Eric Cole to Enter Hall of Fame

New Inductee on How Outbound Traffic Can Detect Trouble
Eric Cole to Enter Hall of Fame
Eric Cole
The best way to detect whether hackers have penetrated an IT system is to examine outbound traffic, says Eric Cole, the latest inductee to the Infosecurity Europe Hall of Fame.

A SANS Institute fellow and IT security author, Cole is being inducted into the Hall of Fame at the mid-spring Infosecurity Europe conference in London. In a pre-conference interview with Information Security Media Group, Cole discusses the current state of global cybersecurity, including steps organizations should take to mitigate cyber-intrusions.

When trying to identify vulnerabilities in their systems, most organizations focus on inbound traffic, but Cole points out that analyzing outbound traffic could prove more effective. "Prevention is ideal, but detection is where you want to focus your energy," he says.

Vulnerabilities could be exposed, he says, by analyzing three metrics: length of time of a connection, the number of connections and the amount of data leaving the system, and comparing those statistics with normal traffic patterns. "When we find systems that are compromised with command and control channels, they almost always deviate in those three areas," Cole says.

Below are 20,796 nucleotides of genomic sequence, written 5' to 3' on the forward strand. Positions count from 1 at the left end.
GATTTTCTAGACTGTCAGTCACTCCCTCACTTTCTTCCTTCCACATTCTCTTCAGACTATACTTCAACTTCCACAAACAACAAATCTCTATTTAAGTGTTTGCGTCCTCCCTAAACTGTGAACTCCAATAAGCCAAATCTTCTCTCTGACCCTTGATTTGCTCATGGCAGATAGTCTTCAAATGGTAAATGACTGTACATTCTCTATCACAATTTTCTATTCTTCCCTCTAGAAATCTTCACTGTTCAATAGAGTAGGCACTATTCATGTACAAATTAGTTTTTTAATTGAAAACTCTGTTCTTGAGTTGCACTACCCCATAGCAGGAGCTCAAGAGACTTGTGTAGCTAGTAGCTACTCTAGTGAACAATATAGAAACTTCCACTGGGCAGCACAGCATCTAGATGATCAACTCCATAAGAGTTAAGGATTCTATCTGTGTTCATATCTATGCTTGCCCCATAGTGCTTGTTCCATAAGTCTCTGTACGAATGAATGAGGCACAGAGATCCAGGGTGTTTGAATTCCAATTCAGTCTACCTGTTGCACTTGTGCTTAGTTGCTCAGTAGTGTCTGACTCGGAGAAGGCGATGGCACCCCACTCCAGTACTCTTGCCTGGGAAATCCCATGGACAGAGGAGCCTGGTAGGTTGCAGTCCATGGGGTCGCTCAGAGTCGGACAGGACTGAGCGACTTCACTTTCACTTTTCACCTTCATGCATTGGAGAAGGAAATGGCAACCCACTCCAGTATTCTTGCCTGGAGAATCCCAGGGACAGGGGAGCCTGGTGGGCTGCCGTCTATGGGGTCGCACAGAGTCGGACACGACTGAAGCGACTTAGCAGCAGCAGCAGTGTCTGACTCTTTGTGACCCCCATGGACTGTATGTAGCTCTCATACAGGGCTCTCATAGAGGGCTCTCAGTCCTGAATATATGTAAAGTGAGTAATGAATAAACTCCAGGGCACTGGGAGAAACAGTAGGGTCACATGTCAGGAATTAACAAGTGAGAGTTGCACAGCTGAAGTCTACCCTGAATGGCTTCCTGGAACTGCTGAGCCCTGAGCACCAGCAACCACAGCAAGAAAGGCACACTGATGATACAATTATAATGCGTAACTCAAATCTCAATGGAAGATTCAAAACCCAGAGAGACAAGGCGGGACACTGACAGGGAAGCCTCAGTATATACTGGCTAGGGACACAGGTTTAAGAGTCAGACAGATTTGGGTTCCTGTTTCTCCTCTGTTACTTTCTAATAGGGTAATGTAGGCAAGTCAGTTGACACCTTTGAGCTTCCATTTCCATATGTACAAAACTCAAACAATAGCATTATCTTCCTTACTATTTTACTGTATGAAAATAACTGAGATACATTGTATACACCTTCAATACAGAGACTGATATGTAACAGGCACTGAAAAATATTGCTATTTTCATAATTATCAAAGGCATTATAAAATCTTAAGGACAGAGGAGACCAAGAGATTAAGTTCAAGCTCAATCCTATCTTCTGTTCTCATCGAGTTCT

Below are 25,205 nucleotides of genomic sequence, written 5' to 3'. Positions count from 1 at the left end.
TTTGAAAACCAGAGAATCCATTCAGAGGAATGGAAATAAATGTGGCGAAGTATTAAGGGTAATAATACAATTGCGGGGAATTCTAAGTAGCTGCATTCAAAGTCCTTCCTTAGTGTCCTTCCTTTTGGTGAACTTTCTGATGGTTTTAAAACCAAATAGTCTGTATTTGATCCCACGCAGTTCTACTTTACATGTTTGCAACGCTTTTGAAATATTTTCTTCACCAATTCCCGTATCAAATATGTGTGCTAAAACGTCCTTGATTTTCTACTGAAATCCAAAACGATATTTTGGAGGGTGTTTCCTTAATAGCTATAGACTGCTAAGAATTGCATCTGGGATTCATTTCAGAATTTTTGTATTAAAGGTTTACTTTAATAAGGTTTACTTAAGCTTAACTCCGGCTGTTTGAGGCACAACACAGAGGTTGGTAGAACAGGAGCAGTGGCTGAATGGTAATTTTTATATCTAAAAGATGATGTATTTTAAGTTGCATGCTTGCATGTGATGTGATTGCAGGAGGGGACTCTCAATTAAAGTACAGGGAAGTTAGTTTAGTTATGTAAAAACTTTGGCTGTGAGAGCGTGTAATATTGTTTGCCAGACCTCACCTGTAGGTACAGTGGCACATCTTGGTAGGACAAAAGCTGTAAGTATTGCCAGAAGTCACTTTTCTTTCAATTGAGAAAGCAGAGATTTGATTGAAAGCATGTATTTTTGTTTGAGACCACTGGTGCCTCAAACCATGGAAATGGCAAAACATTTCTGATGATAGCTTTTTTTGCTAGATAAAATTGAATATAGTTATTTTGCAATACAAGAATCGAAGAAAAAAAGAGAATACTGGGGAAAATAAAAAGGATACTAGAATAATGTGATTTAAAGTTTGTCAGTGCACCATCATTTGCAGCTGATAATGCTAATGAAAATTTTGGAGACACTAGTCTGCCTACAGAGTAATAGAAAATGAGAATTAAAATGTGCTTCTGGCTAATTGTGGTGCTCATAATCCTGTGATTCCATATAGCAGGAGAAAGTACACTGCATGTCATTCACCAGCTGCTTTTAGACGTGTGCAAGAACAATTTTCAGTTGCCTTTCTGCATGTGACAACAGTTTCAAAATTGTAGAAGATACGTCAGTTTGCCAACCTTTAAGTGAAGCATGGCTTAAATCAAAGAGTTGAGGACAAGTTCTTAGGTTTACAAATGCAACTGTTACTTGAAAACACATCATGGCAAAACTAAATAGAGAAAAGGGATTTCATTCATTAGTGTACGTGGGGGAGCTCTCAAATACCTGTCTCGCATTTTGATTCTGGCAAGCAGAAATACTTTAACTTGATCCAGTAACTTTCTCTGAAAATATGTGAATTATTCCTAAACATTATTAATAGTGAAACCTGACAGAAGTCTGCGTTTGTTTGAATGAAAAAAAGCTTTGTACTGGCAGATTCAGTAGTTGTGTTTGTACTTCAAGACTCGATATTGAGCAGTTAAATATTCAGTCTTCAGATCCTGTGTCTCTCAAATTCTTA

"So, if you now start looking at the outbound traffic, and looking for IP addresses that have an excessive number of connections, [with] very long connections with large amounts of data, that's going to be very, very indicative of compromised boxes," he says. "And that's where you're going to have to put a lot more energy.

"Trying to prevent attacks is good, but the real focus today in winning is recognizing that you will be compromised, so find, detect and stop those systems as quickly as possible, and minimize and control the damage."

Back to Basics

In the interview, Cole:

  • Asserts that organizations seeking good security must return to the basics: asset identification, configuration management and change control.;
  • Advocates that chief information security officers should be at least on par with chief information officers and report directly to an organization's top executives;
  • Suggests ways organizations can measure the effectiveness of their IT security programs.

Cole is founder of Secure Anchor Consulting and is a fellow and instructor at SANS, a cybersecurity educational organization. Earlier in his career, Cole served as senior vice president and chief technology officer of the Americas for security provider McAfee. At defense contractor Lockheed Martin, Cole served as chief scientist for information security and as a research senior fellow. He began his career at the CIA, where he designed and developed several secure communication systems.

Cole holds a number of patents involving IT security and has published a number of books, including the Network Security Bible; Advanced Persistent Threat: Understanding the Danger and How to Protect Your Organization; and Insider Threat: Protecting the Enterprise from Sabotage, Spying and Theft.

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